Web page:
Last year's Bleed the Line comeback EP was the product of a notably different and disappointing I.N.C. than their 80s incarnation. For some reason, the band had 'grown up' in the worst way, forsaking the frivolous and riffy style of their youths, with slightly ridiculous lyrics, for a straight to the bargain bin amalgamation of 90s groove/thrash metal circa Pantera, Pissing Razors, Machine Head, Exhorder, and perhaps a bit of the more modern Exodus sound (the Rob Dukes fronted albums). The tragedy wasn't so much that the band had mutated upon reformation, but that they chose to more closely mimic an era which in itself was somewhat out of phase. The new material was not necessarily the laziest I've heard, and they anchored it with the solid production values one would expect of its 90s influences, but ultimately the songwriting was an indistinct bummer.
It was highly unlikely that this new direction of old was going to be a random one-off, so at long last the band's third full-length has arrived in Heaven Sent...Hellbound, and it's not a 180 back to the band's finer, formative works, but a direct continuation of the EP's sound. In fact, the whole bloody Bleed the Line track list is regurgitated into the album, so already we are not off to a running start. Of the newer, unheard material, you've got a pretty standard, swaggering tough guy groove/thrash song in "Fist of Fascista", in which the vocals sound almost entirely like a doppelganger of Phil Anselmo, Kyle Thomas or Sacred Reich's Phil Rind, and the bland chugging guitars never develop even a modicum of unique personality. "Swallowed" is total groove metal in the riffing vein of Down or Corrosion of Conformity, while "The Good Bones Stay Down" opens with a slower alternation on one of the "Master of Puppets" guitars; and both "Audio Erotic Asphyxiation" and "It's Coming" feel as if they should be wedged in between Cowboys from Hell and Far Beyond Driven, sans Dimebag's oft admirable ear for riffs.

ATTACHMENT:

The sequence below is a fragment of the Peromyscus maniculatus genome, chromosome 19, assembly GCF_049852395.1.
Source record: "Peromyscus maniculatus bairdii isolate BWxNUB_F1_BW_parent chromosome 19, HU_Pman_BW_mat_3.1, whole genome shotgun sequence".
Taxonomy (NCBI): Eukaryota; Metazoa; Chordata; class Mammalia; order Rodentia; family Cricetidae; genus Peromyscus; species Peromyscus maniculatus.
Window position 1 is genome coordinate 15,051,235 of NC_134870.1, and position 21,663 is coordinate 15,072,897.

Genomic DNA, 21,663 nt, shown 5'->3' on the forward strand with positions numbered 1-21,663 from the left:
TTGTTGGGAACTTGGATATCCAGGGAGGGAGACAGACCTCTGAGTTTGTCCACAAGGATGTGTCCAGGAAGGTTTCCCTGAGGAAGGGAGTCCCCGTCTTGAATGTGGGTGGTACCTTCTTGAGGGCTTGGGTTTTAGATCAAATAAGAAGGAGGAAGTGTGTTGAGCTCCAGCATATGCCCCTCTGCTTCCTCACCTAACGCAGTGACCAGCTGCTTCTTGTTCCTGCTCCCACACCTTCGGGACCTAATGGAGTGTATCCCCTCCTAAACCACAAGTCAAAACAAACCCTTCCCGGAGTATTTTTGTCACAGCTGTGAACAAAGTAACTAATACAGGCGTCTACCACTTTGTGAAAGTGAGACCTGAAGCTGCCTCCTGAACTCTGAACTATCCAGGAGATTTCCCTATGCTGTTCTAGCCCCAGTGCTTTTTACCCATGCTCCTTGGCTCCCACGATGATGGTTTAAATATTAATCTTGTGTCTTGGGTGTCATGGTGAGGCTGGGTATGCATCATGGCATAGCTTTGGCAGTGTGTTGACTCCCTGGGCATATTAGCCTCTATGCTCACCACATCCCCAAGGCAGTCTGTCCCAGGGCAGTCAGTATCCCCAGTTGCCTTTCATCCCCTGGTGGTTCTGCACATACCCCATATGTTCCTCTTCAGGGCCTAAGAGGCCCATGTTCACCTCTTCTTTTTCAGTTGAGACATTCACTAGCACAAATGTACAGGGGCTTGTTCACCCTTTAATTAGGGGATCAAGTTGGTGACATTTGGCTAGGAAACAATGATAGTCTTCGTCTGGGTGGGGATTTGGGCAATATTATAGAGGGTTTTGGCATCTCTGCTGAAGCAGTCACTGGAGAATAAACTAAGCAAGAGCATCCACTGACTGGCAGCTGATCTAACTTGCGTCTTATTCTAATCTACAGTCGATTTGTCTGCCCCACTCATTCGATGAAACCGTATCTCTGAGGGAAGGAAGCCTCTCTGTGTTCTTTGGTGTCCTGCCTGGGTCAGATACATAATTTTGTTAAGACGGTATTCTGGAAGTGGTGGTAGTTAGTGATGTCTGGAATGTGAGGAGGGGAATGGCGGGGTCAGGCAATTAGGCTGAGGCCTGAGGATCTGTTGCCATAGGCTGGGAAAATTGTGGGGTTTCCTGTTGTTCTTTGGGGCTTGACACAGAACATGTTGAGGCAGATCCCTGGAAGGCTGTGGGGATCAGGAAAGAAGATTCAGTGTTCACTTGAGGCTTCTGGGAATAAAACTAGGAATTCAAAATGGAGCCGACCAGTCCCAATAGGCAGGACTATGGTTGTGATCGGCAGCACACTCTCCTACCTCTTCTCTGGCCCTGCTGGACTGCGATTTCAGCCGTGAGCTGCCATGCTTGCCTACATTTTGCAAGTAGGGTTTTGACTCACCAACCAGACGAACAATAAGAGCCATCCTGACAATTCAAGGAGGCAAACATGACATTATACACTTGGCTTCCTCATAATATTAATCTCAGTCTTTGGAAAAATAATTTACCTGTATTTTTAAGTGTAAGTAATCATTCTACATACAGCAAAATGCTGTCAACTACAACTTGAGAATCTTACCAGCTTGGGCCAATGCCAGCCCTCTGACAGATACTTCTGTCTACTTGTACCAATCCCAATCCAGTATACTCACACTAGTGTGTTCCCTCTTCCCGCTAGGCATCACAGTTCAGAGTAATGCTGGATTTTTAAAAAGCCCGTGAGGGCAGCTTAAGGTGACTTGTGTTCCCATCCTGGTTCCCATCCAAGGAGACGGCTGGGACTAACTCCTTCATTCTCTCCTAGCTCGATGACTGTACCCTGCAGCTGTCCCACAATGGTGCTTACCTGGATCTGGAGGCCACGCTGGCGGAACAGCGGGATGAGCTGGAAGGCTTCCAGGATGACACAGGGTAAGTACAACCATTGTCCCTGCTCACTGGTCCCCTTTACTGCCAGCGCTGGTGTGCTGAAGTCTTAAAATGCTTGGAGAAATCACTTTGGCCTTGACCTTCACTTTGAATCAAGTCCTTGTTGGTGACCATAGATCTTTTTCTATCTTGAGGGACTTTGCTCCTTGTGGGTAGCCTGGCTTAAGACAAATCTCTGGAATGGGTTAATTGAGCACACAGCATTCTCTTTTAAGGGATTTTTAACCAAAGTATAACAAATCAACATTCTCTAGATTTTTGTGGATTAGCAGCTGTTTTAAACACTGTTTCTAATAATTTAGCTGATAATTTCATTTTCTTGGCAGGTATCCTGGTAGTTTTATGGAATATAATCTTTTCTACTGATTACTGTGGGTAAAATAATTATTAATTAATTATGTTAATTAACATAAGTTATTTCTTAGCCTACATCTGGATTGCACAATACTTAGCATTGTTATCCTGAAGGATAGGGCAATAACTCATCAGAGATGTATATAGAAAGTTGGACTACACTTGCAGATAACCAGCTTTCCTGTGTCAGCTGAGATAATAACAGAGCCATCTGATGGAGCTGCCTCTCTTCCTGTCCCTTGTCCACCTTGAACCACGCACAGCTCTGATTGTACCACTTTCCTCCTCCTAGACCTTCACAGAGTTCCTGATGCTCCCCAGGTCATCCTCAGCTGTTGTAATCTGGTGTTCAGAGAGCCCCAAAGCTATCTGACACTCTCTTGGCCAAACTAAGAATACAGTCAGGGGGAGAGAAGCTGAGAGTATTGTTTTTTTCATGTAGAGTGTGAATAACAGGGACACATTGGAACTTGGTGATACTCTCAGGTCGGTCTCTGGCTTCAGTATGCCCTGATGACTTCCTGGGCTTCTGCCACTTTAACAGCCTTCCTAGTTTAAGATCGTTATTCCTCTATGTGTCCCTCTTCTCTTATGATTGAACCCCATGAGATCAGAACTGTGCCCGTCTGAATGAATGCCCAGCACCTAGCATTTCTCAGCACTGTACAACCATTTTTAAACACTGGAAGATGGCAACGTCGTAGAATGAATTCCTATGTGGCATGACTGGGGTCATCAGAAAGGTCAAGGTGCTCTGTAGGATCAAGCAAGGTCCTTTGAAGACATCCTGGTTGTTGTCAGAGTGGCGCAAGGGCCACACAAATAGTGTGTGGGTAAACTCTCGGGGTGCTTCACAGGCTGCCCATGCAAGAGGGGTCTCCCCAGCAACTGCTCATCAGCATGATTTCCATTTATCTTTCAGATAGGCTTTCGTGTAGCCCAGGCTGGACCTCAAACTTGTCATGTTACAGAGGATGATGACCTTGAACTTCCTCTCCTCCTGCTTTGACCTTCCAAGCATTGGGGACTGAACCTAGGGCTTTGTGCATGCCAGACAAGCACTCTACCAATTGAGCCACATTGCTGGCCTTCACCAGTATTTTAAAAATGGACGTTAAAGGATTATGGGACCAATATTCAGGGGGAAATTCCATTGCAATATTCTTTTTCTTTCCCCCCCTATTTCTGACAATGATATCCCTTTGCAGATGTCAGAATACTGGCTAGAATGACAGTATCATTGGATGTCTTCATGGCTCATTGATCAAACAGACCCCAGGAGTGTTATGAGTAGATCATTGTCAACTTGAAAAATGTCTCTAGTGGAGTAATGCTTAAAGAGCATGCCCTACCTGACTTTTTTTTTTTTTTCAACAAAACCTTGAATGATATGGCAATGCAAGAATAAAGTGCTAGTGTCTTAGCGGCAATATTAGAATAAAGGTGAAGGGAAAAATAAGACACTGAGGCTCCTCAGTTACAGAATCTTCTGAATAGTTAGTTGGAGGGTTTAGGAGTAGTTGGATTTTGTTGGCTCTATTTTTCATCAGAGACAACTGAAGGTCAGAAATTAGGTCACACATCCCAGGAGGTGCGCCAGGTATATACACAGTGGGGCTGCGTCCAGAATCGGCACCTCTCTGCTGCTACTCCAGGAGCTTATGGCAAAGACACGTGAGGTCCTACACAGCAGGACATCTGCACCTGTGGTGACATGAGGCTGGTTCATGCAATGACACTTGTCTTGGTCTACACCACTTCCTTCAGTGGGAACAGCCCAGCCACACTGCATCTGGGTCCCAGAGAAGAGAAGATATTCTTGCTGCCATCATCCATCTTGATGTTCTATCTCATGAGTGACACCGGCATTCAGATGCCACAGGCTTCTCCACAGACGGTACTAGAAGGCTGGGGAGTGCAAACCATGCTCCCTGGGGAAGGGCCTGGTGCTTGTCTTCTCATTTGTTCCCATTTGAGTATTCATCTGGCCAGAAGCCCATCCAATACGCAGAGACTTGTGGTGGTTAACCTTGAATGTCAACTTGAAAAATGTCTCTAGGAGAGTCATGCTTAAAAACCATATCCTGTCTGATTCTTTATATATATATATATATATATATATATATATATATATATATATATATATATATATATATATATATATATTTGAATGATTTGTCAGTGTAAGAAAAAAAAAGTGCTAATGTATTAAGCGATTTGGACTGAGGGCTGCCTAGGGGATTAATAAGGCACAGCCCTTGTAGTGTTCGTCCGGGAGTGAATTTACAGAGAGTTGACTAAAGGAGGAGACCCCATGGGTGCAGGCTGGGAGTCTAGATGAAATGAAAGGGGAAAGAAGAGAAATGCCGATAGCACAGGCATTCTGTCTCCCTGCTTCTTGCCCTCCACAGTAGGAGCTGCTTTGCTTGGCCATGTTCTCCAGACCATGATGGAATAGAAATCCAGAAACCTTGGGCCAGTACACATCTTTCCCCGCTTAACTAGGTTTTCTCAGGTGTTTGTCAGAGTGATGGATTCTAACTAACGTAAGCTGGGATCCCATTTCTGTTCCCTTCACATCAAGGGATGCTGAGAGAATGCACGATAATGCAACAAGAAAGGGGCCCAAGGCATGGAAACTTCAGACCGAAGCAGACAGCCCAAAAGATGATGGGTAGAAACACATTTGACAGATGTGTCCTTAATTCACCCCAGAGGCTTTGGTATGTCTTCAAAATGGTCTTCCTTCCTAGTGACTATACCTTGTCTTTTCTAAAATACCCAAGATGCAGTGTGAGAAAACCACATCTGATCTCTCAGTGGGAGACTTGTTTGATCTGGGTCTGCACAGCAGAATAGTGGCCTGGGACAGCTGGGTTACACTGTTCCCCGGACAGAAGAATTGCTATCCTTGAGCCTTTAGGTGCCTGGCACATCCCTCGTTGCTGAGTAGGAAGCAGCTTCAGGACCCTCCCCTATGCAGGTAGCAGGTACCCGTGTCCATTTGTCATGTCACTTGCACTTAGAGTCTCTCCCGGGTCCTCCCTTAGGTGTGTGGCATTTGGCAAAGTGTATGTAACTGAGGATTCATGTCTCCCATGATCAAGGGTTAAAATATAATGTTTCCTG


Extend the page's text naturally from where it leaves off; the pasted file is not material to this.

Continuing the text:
As for the musicianship, this approach almost never brings out the best of a band. The rhythm guitar patterns sound like the equivalent of random bar or Ozzfest bands throughout the 90s, some nearly sinking to Godsmack levels of disinterest. Once in awhile, they'll attempt a bridge or lead with some personality ("It's Coming" has a good example of this nearing the 4 minute mark), but their guitars just don't seem as inventive as Razorback or The Visitor, which took the blocky power of classics Master of Puppets or Taking Over into a spunky, light hearted territory with some real character. The vocals really piss me off, because Gergely used to have this quirky nasal tone to him that set them apart, where here, he sounds too much like the aforementioned bruisers. Heaven Sent...Hellbound really has only one thing in its favor, and that would be the professional mix of the material: you can hear everything clearly, and the guitars have a nice punch, even when the note selection is not all that exciting.
If the songs were more memorable, then I.N.C. might be forgiven, but unfortunately this just isn't written at the same level as something like Cowboys from Hell, with the crushing muscle and catchy chorus sequences. Today's interest in the thrash genre seems to lie exclusively with 80s authenticity (or 80s clones), or those few technical wizards (Vektor, etc) that continue to develop it along the axis of progression set by prototype acts like Voivod, Mekong Delta, etc, so who knows what will come of this? It's not that this Connecticut troupe were ever really a first class thrash act to begin with, but there was something charming and unique about those first two albums, and it's distressing that they weren't able to wrest out any of that original magic after the 20+ year hiatus. Heaven Sent...Hellbound is a more substantial product than the EP, despite the obvious redundancies, but I definitely wasn't feeling it.
Verdict: Fail [4/10]